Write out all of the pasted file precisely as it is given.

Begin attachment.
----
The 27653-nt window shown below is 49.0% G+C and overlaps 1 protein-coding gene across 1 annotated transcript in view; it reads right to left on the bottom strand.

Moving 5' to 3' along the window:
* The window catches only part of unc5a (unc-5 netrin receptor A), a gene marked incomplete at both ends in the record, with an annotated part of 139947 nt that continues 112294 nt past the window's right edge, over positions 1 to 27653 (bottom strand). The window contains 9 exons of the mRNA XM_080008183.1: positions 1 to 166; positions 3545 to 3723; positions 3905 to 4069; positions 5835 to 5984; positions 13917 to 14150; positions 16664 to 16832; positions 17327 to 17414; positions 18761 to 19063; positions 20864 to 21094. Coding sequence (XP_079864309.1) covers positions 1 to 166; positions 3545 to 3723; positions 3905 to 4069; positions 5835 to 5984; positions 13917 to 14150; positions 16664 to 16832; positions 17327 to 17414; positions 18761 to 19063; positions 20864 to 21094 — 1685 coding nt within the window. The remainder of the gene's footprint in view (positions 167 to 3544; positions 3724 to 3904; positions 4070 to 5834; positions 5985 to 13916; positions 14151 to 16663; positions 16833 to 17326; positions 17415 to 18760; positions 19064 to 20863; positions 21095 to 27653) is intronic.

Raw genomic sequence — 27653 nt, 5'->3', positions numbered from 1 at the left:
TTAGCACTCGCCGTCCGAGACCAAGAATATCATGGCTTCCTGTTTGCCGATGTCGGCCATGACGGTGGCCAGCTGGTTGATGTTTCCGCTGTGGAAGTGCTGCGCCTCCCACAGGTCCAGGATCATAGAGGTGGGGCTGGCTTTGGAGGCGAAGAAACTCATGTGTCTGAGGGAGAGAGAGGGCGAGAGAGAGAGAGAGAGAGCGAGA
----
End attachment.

The 27653-nt window shown below is 49.0% G+C and overlaps 1 protein-coding gene across 1 annotated transcript in view; it reads right to left on the bottom strand.

Moving 5' to 3' along the window:
* The window catches only part of unc5a (unc-5 netrin receptor A), a gene marked incomplete at both ends in the record, with an annotated part of 139947 nt that continues 112294 nt past the window's right edge, over positions 1 to 27653 (bottom strand). The window contains 9 exons of the mRNA XM_080008183.1: positions 1 to 166; positions 3545 to 3723; positions 3905 to 4069; positions 5835 to 5984; positions 13917 to 14150; positions 16664 to 16832; positions 17327 to 17414; positions 18761 to 19063; positions 20864 to 21094. Coding sequence (XP_079864309.1) covers positions 1 to 166; positions 3545 to 3723; positions 3905 to 4069; positions 5835 to 5984; positions 13917 to 14150; positions 16664 to 16832; positions 17327 to 17414; positions 18761 to 19063; positions 20864 to 21094 — 1685 coding nt within the window. The remainder of the gene's footprint in view (positions 167 to 3544; positions 3724 to 3904; positions 4070 to 5834; positions 5985 to 13916; positions 14151 to 16663; positions 16833 to 17326; positions 17415 to 18760; positions 19064 to 20863; positions 21095 to 27653) is intronic.

Raw genomic sequence — 27653 nt, 5'->3', positions numbered from 1 at the left:
TTAGCACTCGCCGTCCGAGACCAAGAATATCATGGCTTCCTGTTTGCCGATGTCGGCCATGACGGTGGCCAGCTGGTTGATGTTTCCGCTGTGGAAGTGCTGCGCCTCCCACAGGTCCAGGATCATAGAGGTGGGGCTGGCTTTGGAGGCGAAGAAACTCATGTGTCTGAGGGAGAGAGAGGGCGAGAGAGAGAGAGAGAGAGCGAGA